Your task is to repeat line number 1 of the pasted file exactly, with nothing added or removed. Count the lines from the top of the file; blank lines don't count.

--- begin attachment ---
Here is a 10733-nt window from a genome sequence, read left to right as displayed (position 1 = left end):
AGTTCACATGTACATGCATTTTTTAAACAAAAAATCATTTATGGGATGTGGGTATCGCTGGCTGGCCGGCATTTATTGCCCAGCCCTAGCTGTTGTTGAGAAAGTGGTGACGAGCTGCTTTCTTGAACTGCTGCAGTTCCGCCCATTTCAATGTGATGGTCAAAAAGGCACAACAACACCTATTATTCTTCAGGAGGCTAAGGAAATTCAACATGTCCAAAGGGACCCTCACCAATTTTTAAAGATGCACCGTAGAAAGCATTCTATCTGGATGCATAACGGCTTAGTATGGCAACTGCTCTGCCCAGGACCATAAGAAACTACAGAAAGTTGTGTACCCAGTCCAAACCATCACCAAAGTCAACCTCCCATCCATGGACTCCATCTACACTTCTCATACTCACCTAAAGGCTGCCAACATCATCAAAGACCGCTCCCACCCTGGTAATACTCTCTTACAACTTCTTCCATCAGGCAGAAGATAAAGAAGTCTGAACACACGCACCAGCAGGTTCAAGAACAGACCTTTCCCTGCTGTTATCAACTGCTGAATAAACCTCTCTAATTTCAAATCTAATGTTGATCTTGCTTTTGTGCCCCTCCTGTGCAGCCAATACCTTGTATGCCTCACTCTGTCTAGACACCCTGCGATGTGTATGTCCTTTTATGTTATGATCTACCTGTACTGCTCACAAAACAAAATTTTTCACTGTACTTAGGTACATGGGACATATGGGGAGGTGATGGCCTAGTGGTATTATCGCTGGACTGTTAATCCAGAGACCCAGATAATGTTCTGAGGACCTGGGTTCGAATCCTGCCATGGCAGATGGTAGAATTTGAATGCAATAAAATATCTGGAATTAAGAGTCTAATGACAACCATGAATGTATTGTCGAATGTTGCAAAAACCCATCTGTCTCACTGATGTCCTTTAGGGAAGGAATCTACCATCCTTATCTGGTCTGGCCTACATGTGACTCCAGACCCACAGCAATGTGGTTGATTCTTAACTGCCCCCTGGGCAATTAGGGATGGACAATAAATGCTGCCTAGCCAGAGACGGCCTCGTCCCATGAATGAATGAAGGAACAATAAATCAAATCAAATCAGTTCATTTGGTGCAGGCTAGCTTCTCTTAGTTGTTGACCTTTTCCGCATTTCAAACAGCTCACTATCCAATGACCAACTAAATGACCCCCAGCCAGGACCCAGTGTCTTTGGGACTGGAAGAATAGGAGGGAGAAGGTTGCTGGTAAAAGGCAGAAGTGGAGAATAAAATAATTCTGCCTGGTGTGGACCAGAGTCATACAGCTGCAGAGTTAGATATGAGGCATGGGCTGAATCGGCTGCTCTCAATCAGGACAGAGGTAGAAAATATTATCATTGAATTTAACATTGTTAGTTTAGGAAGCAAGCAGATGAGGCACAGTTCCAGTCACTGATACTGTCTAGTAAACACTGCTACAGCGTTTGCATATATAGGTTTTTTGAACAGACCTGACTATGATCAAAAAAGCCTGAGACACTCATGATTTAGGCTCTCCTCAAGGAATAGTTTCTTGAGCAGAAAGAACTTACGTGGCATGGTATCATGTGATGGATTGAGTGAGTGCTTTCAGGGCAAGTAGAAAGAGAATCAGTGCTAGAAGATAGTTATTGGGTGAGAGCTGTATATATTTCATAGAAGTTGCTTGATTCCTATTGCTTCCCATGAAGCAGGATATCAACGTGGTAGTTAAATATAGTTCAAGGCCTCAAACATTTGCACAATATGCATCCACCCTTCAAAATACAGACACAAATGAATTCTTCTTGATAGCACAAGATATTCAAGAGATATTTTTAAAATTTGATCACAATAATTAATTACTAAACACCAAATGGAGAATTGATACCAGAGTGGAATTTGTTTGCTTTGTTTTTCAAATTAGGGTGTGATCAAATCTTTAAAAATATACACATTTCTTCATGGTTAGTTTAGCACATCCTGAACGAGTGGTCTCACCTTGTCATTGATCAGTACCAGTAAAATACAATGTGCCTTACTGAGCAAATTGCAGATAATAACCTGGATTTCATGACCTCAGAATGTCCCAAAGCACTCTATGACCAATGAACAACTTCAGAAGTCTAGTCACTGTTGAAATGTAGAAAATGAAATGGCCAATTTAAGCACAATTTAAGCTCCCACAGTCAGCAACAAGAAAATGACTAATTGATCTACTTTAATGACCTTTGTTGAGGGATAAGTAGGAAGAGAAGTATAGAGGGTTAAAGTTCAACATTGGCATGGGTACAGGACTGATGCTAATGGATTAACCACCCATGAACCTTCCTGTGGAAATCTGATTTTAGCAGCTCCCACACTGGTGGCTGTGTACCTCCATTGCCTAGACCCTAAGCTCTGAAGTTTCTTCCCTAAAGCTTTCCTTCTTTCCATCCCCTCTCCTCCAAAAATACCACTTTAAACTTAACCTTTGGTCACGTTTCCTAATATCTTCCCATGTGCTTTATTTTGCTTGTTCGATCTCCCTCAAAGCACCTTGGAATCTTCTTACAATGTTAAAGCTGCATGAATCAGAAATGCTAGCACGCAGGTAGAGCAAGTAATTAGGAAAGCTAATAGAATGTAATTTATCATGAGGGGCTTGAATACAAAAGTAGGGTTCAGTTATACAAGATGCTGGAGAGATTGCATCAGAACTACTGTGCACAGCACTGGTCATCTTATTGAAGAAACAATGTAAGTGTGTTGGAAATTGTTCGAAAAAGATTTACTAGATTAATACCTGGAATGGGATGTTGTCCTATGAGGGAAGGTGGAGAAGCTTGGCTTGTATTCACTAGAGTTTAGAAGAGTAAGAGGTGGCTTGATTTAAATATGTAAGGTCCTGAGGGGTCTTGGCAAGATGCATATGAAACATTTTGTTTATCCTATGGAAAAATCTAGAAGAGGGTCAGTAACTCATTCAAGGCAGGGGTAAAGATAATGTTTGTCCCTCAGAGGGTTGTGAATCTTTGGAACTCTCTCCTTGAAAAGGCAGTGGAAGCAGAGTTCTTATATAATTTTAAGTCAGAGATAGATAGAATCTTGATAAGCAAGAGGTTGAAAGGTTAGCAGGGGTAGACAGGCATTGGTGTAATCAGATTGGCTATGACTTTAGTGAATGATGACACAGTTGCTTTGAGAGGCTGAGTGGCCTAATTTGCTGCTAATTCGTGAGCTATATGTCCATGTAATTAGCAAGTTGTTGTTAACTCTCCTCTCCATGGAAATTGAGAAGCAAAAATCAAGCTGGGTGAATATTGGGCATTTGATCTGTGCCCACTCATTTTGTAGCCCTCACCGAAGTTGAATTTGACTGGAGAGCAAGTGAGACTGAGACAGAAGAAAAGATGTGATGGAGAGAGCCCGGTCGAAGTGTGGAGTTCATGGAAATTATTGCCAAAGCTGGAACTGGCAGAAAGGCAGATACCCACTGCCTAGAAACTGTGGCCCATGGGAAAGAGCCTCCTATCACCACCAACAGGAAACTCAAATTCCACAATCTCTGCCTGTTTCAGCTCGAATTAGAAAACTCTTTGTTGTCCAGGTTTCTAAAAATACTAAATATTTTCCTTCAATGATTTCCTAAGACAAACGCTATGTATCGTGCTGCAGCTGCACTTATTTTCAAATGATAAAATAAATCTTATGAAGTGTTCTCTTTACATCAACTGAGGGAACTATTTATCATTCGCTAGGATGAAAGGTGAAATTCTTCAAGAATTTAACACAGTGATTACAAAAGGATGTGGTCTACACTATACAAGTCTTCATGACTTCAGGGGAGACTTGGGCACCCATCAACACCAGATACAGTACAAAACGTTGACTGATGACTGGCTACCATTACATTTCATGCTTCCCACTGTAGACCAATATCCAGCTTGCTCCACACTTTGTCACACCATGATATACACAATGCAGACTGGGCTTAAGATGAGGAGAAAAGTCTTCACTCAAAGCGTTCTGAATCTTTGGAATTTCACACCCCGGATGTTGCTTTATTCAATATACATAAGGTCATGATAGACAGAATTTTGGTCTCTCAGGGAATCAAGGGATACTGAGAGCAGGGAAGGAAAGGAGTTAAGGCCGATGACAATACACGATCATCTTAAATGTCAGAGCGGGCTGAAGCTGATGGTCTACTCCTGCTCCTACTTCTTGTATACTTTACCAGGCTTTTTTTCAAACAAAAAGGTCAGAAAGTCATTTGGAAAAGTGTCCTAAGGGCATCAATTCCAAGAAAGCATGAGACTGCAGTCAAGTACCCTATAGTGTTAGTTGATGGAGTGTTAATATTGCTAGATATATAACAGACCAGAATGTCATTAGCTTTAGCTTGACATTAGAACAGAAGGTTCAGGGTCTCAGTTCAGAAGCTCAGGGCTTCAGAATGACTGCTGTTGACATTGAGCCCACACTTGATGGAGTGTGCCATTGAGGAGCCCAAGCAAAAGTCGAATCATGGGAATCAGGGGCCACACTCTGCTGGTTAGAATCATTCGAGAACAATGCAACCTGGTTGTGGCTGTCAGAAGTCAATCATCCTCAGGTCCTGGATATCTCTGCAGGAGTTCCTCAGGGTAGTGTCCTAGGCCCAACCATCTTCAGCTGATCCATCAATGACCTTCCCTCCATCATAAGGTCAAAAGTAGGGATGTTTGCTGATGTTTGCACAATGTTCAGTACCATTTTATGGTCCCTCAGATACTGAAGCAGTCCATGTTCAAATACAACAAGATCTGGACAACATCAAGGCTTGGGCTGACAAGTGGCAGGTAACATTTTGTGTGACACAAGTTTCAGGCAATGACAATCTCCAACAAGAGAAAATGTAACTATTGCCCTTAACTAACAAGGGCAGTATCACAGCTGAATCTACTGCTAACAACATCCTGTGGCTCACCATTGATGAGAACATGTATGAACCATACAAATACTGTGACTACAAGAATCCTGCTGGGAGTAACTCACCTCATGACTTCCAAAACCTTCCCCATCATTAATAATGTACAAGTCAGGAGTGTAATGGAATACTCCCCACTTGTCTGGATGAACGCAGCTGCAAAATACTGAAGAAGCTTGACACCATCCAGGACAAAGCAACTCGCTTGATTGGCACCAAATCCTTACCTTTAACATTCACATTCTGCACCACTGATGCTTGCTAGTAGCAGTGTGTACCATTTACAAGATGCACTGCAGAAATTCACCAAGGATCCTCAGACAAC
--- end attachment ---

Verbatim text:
Here is a 10733-nt window from a genome sequence, read left to right as displayed (position 1 = left end):